So Speaker Vos and Senate Majority Leader Fitzgerald want Gov. Evers to allow an exception to the Safer at Home order for Easter Sunday services. (They’ve also included Passover in their request, but they’re either too ignorant or too dishonest to concede that Passover is commemorated traditionally in a home setting. It’s obviously a certain Christian voter they aim to beguile.)
One can put aside for a moment the suspicion that Vos & Fitzgerald simply want to portray Tony Evers – probably the most moderate Democratic governor in America – as somehow hostile to religion.
Instead, even when taking Vos & Fitzgerald as defenders of Christian liberty, one finds that their grasp is weak. The state’s largest Christian religious institution, the Archdiocese of Milwaukee, for example, has already decided against in-church mass on Easter. Leading protestant denominations have said the same (e.g., 1, 2, 3, 4.)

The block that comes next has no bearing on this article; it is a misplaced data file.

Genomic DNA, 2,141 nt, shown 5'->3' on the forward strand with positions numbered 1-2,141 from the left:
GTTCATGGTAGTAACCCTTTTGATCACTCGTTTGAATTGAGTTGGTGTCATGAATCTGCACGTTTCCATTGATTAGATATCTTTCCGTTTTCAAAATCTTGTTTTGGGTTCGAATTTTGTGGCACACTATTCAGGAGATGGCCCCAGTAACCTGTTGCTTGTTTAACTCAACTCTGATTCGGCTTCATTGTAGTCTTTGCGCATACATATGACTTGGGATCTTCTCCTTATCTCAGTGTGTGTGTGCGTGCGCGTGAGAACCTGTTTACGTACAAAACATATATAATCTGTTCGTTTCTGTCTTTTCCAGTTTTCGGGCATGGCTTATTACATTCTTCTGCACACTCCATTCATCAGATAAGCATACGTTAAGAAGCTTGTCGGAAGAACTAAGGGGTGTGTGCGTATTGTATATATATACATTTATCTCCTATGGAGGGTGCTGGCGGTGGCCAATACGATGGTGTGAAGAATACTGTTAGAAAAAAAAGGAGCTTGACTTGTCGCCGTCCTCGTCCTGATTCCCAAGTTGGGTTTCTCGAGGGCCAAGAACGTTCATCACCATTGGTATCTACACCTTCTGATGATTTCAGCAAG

There is a clear scriptural injunction against testing God’s providence when it need not be tested (Deut. 6:16, Mt. 4:7). If Vos & Fitzgerald read more, perhaps they would speak less on this subject.
And yet, and yet — they have read (or understood) less of the religious tradition they claim to defend than Wisconsin’s prominent religious institutions.
As for a political constituency they aim to incite, well, in that selfish effort they’re more practiced. (Vos’s third wife, conservative pundit Michelle Litjens Vos, thinks the response to this pandemic is an “overreaction.” She’s offered her untrained medical opinions on Facebook, for those gullible enough to take her advice over that of America’s finest epidemiologists.)
Robin Vos & Scott Fitzgerald are, in this and so much else, scheming political men.